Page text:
Another week, another rally. This time the S&P 500 Index increased 3% to mark the first back to back weeks of gains since February. The announced plans to reopen the economy outweighed the release of some very poor economic data. This is a confusing stock market; bad news does not seem so bad, and good news sends the market even further into rally mode. If we take a step back and look at the current situation, it seems difficult to justify the current 25% rally, which basically went straight up from the low.
In just four weeks, over 20 million Americans have applied for unemployment. This has erased net new jobs created during the last economic expansion dating back to March 2009. We now stand at three straight weeks of at least 5.5 million people applying for unemployment benefits for the first time. For comparison, the past three recessions have never broken the 700,000 mark in a one-week period.
March retail sales began to show the impact of the sudden shutdown of the economy, declining 8.7% in March. This data has been collected since 1992, and March was the worst month on record. The most significant decline during the Global Financial Crisis was about 4%. Remember, the consumer makes up about 67% of the U.S. economy, so this is going to have a sizeable impact when the first estimate is released next week.
The manufacturing index was released earlier in the month and showed a slight contraction, but the bigger news was the new orders component. New orders are the forward-looking part of the manufacturing index, and they showed a sharp decline, now at levels not seen since the Financial Crisis. Based on the economy coming to an immediate standstill last month, these numbers will likely worsen.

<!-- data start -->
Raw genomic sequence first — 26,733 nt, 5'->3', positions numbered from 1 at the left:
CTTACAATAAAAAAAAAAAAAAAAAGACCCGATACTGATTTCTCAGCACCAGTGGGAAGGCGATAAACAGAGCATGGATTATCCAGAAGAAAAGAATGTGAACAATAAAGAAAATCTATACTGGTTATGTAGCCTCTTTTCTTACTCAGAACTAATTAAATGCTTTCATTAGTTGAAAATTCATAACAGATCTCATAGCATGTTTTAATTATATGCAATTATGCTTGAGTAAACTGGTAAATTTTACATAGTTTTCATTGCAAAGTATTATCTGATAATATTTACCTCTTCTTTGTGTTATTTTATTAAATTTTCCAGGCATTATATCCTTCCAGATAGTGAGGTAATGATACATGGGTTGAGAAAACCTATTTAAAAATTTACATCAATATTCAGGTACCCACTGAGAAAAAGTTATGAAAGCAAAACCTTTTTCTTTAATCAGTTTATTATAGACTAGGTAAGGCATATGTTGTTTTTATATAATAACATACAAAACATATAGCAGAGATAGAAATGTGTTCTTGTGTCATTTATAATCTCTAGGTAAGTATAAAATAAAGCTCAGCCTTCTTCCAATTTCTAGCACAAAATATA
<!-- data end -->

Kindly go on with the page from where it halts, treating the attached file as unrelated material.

This commentary is not supposed to sound pessimistic or describe a gloom-and-doom scenario; however, it’s challenging to make sense of this rally. The U.S. economy went from fully functional to shut down in a matter of days. We are dealing with a pandemic that has hit the world, not primarily the banking or technology sectors like past recessions. Maybe the stock market rally is focused on the Federal Reserve and Congress providing so much stimulus and liquidity in the system that markets know they are not going to allow a collapse. The Federal Reserve stepped in with stimulus, with the stock market down 15%. This action is not typical, but is it the new normal? If so, what does it mean for the future of capital markets? I’m not saying the future is good or bad, but it leaves more questions than answers. This news all leads back to staying the course. No one knows what will happen next, and a long-term outlook is the best way to navigate financial markets.
Author: Joe Clark, CFA | Research Team | Allegheny Financial Group | April 2020
The information included herein was obtained from sources which we believe reliable. This report is being provided for informational purposes only. It does not represent any specific investment and is not intended to be an offer of sale of any kind. Past performance is not a guarantee of future results.
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